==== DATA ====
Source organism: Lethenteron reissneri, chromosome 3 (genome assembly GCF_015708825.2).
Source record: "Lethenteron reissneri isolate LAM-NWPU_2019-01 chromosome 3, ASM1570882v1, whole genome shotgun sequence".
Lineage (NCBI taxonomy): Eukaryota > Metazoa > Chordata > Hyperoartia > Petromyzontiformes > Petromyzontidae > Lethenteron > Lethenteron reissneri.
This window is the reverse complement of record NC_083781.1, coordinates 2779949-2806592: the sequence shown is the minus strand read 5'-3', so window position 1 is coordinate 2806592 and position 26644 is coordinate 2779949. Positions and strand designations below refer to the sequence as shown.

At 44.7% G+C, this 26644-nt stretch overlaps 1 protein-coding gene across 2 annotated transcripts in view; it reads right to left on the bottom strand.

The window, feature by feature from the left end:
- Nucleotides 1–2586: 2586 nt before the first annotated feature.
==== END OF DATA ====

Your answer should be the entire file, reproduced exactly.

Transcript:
Source organism: Lethenteron reissneri, chromosome 3 (genome assembly GCF_015708825.2).
Source record: "Lethenteron reissneri isolate LAM-NWPU_2019-01 chromosome 3, ASM1570882v1, whole genome shotgun sequence".
Lineage (NCBI taxonomy): Eukaryota > Metazoa > Chordata > Hyperoartia > Petromyzontiformes > Petromyzontidae > Lethenteron > Lethenteron reissneri.
This window is the reverse complement of record NC_083781.1, coordinates 2779949-2806592: the sequence shown is the minus strand read 5'-3', so window position 1 is coordinate 2806592 and position 26644 is coordinate 2779949. Positions and strand designations below refer to the sequence as shown.

At 44.7% G+C, this 26644-nt stretch overlaps 1 protein-coding gene across 2 annotated transcripts in view; it reads right to left on the bottom strand.

The window, feature by feature from the left end:
- Nucleotides 1–2586: 2586 nt before the first annotated feature.